The overcast days of June Gloom, a month of cloud and fog cover along the usually sunny Southern California coastal regions, can be a bit depressing. It’s a natural phenomenon that can’t be controlled. The same can’t be said about the man-made darkness ahead that will affect the entire state.
California officials determined years ago that, no matter the cost, the state would go green. By 2045, 100% of electricity must be sourced from renewable energy produced by either wind or solar power. (The policymaker-activists make no room for large hydropower or nuclear – though Gov. Gavin Newsom has indicated that he’s willing to keep the state’s only nuclear plant open beyond its scheduled closing date – both of which are renewable, and consistent in their production.)
As of 2020, only a little more than a third of the state’s electricity was generated by this “magic” power, which will have to replace natural gas, large dams, and nuclear power to keep California running. It will not be a one-for-one swap. The renewables of 2045 and beyond will have to produce more power than natural gas, large hydro, and nuclear produced today. Last year, the California Energy Commission admitted, in what was intended to be an affirming report about the “bold pursuit” of clean energy, that the state “will need to sustain its expansion of clean electricity generation capacity at a record-breaking rate for the next 25 years.”
“On average,” the report continued, “the state may need to build up to six gigawatts (GW) of new renewable and storage resources annually.”
Just two months ago, San Diego Gas & Electric said the road to “decarbonization” requires the state “to quadruple its electricity capacity from 85 GW in 2020 to 356 GW in 2045,” which will include power from green hydrogen, which has to sharply increase from zero to 20 GWs.
Lofty goals. The rest of the blue states and much of Europe would be impressed if California could pull it off. But that’s hardly a given. The hurdles to an all-renewables (which is not the same as carbon-free) electricity grid are considerable.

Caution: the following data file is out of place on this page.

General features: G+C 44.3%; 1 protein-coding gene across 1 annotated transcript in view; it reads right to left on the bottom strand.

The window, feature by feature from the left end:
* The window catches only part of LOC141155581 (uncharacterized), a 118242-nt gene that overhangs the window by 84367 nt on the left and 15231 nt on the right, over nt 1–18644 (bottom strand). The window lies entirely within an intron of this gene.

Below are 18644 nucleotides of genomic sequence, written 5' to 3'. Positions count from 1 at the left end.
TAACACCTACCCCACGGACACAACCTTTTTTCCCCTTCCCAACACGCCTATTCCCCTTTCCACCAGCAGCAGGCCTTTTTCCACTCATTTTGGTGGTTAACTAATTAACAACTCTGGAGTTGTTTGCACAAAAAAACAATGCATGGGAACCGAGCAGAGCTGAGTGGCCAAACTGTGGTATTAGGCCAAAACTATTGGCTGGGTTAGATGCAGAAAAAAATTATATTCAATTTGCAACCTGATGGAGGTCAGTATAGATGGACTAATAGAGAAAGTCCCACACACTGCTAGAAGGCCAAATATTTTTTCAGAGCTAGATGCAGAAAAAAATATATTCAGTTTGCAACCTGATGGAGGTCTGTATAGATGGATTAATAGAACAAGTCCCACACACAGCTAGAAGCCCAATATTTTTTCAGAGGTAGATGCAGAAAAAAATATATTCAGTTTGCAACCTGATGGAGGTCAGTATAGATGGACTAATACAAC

First, says engineer and energy analyst Ronald Stein, are the “trillions” needed “to turbocharge the clean electricity economy so that it relies solely” on solar and wind.
Stein also mentions the difficulties posed by the “resistance from NIMBYs,” who so far have been successful in “halting those noisy and aesthetically obnoxious wind farms from generating their intermittent electricity.” In his new book Fossil Future, author Alex Epstein says even “passionate advocates” of renewable energy are at times also obstacles that have to be overcome. For instance, “California anti-impact activists” don’t want solar panels placed “in the Colorado desert because of the impact on desert species.”
Energy author and journalist Robert Bryce believes California’s decarbonization goals “have no connection to the physical world,” and “will be ruinously expensive and impose even bigger regressive taxes on residents of a state that already has the highest poverty rate in the country.”
“There’s simply no way the state will be able to quadruple its generation capacity by 2045” when it “can’t add significant generation right now.”
California’s largest county, San Bernardino, which has a greater area than nine states, banned in 2019 large-scale renewable projects, says Bryce, while “numerous wind projects in the state have been rejected,” most recently in February, when the Bureau of Land Management blocked the proposed Walker Ridge Wind Energy Project.
“In fact,” he adds, “California has about the same amount of wind capacity today as it did back in 2015.”
Unless California policymakers stop treating nuclear power as a menace and consider it an acceptable source of renewable energy, the state is going to become America’s blackout central, known more for its energy policy failures than its sun, surf and never-ending good times. Nuclear is clean, reliable, and has a footprint that’s hardly noticeable when compared to the big chunks of land eaten up by solar and wind.
What’s more, nuclear’s land-use advantage will grow even larger if small modular nuclear reactors live up to their promise. Reuters reports they are “cheaper and quicker to build” and “can be shipped by container from the factory and installed relatively quickly on any proposed site.” According to Bryce, the power density of new SMRs built by Rolls-Royce, which are going through the United Kingdom’s regulatory review process, means they “will need 10,000 times less land than a wind project and about 1,000 times less land than what will be required by a solar project.”
The facts should move the renewables crusaders to look at things in a far different light.
Kerry Jackson is a fellow with the Center for California Reform at the Pacific Research Institute.